“I’m 30, I grew up reading Harry Potter and I want to go to this event,”
When Bellevue Mayor Emily Marburger was running for the position, her platform consisted of revitalizing business and bringing the community together. After getting sworn in this year, she found an unlikely inspiration: a ten-year-old she saw walking down the street reading Harry Potter, who seemed excited to delve into J.K. Rowling’s beloved fantasy series.
Wizardvue 11 a.m.-7 p.m. $10 for adults, $5 for children under 10. Lincoln Ave., Bellevue. www.wizardvue.org
That encounter inspired WizardVue, in its first year, and aims to accomplish was Marburger set out to do in her campaign by combining wizardry, food, community and local business into a day-long event along Lincoln Ave. All proceeds from the event benefit the Friends of Bayne Library, a nonprofit that supports Andrew Bayne Memorial Library in the neighborhood.
Marburger isn’t planning the festival alone — she’s among eight other women working to put the magical event together.
“I probably talk to those women more than I talk to my husband at this point,” she says.
The event features plenty of fun for kids, like a potions class sponsored by the Carnegie Science Center and an owl visit from the National Aviary. But, adults can join in on it too, with wizard-themed trivia, yoga and a scavenger hunt designed with them in mind.
“I’m 30, I grew up reading Harry Potter and I want to go to this event,” she says. “I want to attract more than just 10-year-olds.”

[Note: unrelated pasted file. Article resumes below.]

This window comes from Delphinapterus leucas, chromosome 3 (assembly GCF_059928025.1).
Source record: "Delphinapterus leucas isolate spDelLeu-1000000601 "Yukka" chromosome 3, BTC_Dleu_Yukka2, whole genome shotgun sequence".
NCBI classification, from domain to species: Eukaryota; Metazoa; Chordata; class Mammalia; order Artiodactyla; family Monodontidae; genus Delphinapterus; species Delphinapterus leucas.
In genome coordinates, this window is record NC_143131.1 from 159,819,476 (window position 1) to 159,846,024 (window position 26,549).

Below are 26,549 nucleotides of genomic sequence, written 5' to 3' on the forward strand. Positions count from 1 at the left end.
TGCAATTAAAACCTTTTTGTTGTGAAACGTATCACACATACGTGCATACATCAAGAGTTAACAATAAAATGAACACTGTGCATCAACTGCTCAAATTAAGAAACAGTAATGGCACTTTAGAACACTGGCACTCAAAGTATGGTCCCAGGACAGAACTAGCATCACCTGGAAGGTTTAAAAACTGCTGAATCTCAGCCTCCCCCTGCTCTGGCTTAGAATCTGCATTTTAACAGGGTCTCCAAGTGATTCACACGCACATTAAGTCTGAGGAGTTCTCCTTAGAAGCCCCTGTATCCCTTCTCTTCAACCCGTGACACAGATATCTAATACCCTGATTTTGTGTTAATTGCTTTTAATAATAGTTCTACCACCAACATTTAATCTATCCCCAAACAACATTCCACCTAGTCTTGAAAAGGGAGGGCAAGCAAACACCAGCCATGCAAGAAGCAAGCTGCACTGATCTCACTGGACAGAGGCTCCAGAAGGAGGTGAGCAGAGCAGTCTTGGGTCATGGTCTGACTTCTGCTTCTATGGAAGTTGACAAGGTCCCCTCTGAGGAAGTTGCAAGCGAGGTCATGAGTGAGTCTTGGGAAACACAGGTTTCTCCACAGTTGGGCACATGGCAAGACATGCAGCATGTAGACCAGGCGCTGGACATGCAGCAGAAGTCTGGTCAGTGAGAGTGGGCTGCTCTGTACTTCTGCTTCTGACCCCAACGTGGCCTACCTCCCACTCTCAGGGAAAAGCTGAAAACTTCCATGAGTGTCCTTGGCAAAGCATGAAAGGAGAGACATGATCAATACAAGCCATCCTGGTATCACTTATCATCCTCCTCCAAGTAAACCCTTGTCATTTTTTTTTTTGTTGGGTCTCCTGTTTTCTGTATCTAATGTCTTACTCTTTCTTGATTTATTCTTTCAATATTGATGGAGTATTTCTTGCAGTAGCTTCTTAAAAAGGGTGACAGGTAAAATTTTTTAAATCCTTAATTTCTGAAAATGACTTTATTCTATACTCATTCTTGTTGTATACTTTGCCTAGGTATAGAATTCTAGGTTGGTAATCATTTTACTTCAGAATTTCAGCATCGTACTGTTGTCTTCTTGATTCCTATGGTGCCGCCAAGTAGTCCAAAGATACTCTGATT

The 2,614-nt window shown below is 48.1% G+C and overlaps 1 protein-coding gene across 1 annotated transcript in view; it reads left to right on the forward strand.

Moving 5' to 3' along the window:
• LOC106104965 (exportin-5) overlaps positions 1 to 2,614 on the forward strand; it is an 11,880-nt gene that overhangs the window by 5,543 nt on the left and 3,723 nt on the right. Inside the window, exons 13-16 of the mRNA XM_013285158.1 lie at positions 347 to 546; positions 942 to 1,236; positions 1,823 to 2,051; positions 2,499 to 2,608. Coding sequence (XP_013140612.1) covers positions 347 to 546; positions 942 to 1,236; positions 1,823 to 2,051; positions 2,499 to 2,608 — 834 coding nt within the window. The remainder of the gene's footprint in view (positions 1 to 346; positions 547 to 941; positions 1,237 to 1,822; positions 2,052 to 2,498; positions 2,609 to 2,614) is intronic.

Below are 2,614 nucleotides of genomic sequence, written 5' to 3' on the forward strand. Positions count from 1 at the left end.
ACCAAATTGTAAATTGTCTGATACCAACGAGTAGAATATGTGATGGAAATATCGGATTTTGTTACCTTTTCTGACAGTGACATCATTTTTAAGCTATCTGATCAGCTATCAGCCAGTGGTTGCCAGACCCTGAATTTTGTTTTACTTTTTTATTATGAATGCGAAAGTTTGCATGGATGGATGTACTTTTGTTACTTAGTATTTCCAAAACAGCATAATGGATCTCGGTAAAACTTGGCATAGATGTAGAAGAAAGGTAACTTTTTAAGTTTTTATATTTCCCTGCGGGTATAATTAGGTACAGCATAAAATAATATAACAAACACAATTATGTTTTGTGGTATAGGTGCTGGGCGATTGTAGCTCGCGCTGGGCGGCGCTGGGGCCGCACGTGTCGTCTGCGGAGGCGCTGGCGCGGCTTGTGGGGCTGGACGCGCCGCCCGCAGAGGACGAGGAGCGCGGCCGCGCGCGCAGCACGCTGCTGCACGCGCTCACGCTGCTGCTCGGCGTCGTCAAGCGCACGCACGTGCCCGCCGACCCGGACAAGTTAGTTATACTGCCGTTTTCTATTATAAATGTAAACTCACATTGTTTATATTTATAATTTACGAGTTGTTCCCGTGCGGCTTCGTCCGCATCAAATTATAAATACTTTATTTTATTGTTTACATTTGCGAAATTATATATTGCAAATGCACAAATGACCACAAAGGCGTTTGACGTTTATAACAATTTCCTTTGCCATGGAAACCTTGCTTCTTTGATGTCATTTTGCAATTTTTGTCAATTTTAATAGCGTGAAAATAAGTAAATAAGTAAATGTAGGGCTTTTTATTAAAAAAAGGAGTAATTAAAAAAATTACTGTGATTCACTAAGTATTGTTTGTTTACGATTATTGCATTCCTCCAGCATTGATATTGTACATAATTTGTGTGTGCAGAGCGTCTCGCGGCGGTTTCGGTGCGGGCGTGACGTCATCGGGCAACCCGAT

WizardVue also includes a Wizard Rock Festival dedicated to the genre of the same name, with bands like Muggle Snuggle, Stranger Than Steel and The Dementors taking the stage in the center of Bellevue.
The community is also involved in the day’s activities: the Bellevue fire department is hosting a vegan cookout and T&M Hardware is turning their shop into a Chamber of Serpents where people can battle snakes with swords and meet a real serpent.
Marburger wanted to accommodate wizards, warlocks and witches of all abilities for the event, so the Pittsburgh Center for Autistic Advocacy is setting up a sensory tent for those who need some quiet during the day.
“We really have thought about anyone who would want to come to this event, how we can make it accessible and fun for them. It’s been quite a thorough process,” she says.
Although WizardVue is meant to attract wizard fans to Bellevue to experience the community, Marburger says she’s also trying to reach the people who call the small hamlet north of Pittsburgh their home.
“We wanted people to come out of their houses and re-engage with their neighbors and love where they live,” she says.